The cameras are actually programmed to constantly be shooting in short, 30-second bursts — but only retain the last 30 seconds before the officer hits the record button. That allows for a record of what the officer might have seen before they hit the record button.
When the camera is turned on a flashing light will signal to residents talking to police that it is turned on. Officers can turn off the light if they are in “tactical” mode, a situation where a light might reveal a pursuing officer’s position.
The video will be uploaded to Axon by the end of an officer’s shift. Once the original is uploaded to Axon, there is no way an officer can change it. Copies of the video can be edited for prosecutors or for release to the public, but the original remains untouched, Vanic said.
“The system will always keep the original,” Vanic said. “No matter what’s done to the video, the original remains pristine.”
The video will not be enhanced with any special lighting for night conditions, per federal Department of Justice recommendations.
“You want your camera to be able to see what your officers see,” Vanic said. “You don’t want it to be better than what your officer sees.”
The department’s guidelines will allow officers to turn off the video, but if they do they have to explain to their supervisors why. If a patrol officer fails to produce a video with an incident report, he or she will have to detail why in their report. Also, officers will be able to view the video as they are writing the report.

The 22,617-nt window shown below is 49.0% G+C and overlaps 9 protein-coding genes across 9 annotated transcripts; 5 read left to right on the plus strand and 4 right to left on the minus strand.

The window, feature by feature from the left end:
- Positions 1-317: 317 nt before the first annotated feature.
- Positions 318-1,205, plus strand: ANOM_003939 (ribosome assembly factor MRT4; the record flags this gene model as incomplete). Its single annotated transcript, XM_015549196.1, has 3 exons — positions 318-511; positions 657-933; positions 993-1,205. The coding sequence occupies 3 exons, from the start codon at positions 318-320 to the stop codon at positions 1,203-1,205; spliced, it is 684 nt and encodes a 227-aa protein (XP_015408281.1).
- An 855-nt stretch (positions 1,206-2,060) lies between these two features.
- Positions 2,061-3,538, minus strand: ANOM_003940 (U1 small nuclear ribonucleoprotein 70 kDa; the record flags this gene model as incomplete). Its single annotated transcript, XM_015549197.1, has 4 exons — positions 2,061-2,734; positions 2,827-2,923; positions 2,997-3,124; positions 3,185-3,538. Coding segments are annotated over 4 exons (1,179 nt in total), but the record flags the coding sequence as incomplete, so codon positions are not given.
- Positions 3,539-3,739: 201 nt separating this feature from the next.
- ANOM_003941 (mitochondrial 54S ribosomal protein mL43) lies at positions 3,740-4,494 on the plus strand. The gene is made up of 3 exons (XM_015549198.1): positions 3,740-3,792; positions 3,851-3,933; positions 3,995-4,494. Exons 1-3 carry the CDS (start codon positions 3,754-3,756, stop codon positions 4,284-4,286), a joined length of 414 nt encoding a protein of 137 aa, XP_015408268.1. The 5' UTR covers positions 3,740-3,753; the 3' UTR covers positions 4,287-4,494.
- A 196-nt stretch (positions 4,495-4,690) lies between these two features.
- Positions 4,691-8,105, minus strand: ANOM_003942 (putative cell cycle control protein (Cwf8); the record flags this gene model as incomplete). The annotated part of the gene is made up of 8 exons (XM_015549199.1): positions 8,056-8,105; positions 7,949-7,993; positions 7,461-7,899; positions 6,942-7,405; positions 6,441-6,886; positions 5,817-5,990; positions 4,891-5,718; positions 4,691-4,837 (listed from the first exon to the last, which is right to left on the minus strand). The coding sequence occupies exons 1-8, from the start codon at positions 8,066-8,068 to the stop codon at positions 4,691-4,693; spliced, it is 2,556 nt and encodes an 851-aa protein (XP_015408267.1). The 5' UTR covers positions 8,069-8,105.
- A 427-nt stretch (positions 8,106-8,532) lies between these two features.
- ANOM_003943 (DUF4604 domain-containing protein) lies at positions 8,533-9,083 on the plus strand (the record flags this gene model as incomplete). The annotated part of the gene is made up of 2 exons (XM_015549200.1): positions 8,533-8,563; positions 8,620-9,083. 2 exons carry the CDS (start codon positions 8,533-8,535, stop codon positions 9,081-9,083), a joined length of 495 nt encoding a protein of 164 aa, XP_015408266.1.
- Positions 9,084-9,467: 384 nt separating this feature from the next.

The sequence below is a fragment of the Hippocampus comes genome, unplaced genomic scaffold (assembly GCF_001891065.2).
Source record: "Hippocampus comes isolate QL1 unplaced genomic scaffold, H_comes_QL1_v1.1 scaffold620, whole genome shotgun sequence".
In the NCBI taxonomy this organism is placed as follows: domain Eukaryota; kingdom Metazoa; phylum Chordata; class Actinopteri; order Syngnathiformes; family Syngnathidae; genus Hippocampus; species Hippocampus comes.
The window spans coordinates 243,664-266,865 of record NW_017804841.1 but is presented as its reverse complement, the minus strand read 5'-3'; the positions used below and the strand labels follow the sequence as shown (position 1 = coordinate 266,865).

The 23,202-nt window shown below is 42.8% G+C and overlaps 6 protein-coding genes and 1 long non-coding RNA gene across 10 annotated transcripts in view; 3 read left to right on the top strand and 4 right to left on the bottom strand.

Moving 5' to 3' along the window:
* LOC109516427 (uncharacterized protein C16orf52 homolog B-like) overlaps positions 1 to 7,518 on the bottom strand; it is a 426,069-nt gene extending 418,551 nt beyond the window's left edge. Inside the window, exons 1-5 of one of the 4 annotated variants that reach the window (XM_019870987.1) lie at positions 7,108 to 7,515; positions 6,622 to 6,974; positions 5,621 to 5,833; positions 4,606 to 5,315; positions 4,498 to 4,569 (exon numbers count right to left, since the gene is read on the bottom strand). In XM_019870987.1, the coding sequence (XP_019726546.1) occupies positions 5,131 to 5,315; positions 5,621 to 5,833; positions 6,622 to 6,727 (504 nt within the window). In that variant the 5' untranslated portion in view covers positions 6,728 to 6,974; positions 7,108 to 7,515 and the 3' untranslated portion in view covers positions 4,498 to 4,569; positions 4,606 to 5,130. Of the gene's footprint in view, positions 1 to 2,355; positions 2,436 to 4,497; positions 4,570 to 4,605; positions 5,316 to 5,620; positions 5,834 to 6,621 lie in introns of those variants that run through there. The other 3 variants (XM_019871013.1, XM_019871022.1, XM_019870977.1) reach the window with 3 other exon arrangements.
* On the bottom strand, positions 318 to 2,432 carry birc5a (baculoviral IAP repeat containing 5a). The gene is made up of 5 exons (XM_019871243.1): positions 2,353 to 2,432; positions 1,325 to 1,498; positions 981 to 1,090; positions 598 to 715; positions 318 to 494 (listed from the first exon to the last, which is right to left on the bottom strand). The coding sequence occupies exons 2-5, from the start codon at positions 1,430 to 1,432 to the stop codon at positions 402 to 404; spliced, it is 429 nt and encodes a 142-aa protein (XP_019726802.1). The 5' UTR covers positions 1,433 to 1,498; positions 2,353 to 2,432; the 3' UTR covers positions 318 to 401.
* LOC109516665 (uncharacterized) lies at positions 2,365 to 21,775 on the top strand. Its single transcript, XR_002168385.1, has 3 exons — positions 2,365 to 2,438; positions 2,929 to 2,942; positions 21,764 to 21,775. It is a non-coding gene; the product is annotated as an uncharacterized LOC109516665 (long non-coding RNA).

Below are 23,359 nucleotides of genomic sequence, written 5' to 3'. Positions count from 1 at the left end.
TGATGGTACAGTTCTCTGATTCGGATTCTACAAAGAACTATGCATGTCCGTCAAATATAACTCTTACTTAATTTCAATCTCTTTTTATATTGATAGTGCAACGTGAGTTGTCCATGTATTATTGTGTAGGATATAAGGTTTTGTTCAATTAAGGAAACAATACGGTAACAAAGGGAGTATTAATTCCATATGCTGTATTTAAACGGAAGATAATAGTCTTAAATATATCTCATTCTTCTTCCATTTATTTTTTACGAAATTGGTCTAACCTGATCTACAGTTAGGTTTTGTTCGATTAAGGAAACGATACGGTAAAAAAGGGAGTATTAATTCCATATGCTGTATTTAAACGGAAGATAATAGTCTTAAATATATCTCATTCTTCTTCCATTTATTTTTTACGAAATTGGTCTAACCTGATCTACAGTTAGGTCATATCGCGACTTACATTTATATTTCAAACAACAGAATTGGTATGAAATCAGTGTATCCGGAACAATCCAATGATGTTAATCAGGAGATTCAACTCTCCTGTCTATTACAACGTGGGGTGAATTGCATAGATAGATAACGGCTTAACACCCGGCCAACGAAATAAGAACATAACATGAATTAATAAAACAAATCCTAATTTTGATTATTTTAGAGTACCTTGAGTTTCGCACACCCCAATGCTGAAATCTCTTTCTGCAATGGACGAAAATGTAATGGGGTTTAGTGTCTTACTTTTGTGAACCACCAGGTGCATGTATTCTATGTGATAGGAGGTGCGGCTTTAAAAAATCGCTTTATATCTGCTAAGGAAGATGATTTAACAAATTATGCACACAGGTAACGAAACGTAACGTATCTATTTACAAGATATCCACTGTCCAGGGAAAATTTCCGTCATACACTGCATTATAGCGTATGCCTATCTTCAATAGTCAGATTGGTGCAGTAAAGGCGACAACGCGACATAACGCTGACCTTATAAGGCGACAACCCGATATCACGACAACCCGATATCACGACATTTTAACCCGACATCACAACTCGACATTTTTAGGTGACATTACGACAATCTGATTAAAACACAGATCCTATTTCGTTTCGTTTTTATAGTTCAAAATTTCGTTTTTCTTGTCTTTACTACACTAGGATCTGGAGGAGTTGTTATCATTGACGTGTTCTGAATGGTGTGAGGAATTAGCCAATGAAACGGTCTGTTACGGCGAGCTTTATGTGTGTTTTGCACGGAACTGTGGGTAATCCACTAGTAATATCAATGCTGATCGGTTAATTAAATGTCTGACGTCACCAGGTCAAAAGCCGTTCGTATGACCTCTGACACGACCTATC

That discretion worries some.
“The devil will be in the details,” said Mateo Caballero, legal director for ACLU of Hawaii.
Caballero argues that if officers align their testimony with what the camera shows, and not their own recollection, it could unwittingly convince a jury that police officers’ testimony is to be believed over others because they have video to back up their version of events.
“It is concerning. They can model their testimony to whatever the body camera shows,” Cabellero said. “Body cameras just provide one perspective. What is in front of a camera is not the whole picture.”
Vanic acknowledges that there are two schools of thought when it comes to how officers should use body camera footage for their reports.
“One is that officers should provide testimony based on their recollection,” he said. “The other, as part of the record, (the video) it provides the officer a pure understanding of what happened.”
HPD does not view body camera video as a replacement for reports, Vanic said. “It’s a tool that is used to enhance its report.”